In the world of unmanned aircraft systems, 2016 will be best remembered for the FAA’s release of its final Part 107 regulations for commercial small UAS operations. (See here for more on Part 107.) However, the beginning of December marks that special time of year—a time for the FAA to turn its focus back to operators of recreational UAS.
Last week, the FAA sent a new proposed rule for operations of sUAS (aka “drones”) over people to the White House Office of Information and Regulatory Affairs (“OIRA”).
Currently, Part 107 for the commercial operation of sUAS prohibits operations above non-participants without a waiver. This new rule would provide relief from current Part 107 operational restrictions and would significantly impact various industries eager to exploit UAS applications, such as news & media coverage, search & rescue, real estate, and construction.
With this new development, the FAA continues to expand the sUAS regulatory framework. A rule for micro-UAS weighing less 4.4 pounds is also in FAA’s direct line of sight.
Think your application for a Part 107 waiver is going to fly through the FAA like a drone? Think again. The FAA is throwing some cold water on these expectations. Earlier this week, the agency issued a Part 107 notice to applicants, reporting it has granted 81 ATC authorizations and issued 36 waivers, but denied 71 waiver requests and 854 airspace authorizations. The agency recommends applicants to review and understand the applicable requirements, and demonstrate solid safety mitigations. Continue reading →
In light of the FAA’s new rule (or Part 107) for small Unmanned Aircraft Systems (sUAS), the Unmanned Aircraft Systems (UAS) industry has eagerly pushed the U.S. government to initiate testing of drone delivery systems. Although Part 107 suggests the FAA will likely expand the uses of drones, the rule does not allow for such drone applications in the National Airspace System (NAS). Among the various companies expressing interests in using drones to deliver goods, are industry giants Amazon PrimeAir (Amazon) and Google’s parent company, Alphabet. Continue reading →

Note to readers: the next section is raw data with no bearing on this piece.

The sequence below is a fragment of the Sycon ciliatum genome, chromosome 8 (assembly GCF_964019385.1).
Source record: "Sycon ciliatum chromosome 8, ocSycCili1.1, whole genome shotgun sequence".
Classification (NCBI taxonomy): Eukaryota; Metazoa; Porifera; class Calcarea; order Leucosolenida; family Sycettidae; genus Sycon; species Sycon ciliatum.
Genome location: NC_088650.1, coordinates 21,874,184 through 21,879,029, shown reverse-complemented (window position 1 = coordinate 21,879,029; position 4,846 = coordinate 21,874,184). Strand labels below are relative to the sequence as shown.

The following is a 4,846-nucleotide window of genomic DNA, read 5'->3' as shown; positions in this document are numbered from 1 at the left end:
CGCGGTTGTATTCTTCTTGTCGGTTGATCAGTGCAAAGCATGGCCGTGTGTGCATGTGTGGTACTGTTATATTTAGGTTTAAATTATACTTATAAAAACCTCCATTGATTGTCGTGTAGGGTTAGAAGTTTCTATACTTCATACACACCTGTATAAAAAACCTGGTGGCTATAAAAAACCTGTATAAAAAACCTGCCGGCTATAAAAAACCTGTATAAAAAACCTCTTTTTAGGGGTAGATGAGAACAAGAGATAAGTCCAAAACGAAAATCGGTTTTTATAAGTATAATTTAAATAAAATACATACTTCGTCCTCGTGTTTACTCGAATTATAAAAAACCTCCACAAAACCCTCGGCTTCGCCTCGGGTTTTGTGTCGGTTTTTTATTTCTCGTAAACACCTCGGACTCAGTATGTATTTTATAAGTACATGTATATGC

The new Federal Aviation Administration’s (FAA) rules (or Part 107) governing the commercial use of small unmanned aircraft systems (also known as drones or sUAS) took effect on August 29, 2016. The utility and energy industries, which are increasingly using sUAS for operations and maintenance, stand to benefit significantly. This summer also saw the enactment of the FAA Extension, Safety and Security Act of 2016 (the “Extension Act”). The new law contains two provisions that may ultimately grant the utility and energy sectors an alternative route to operate drones for their own projects while providing an option to prevent other drone operations near their critical facilities. While these provisions may be beneficial for utilities in the future, the FAA has yet to develop the corresponding policies implementing the provisions. Continue reading →
The Royal Aeronautical Society (RAeS), DC Branch, is hosting a UAS event entitled “Emerging Global Approaches in the Regulation of Commercial UAS.” The event will take place on September 22, 2016, at 6pm at the British International School in Washington, DC. Continue reading →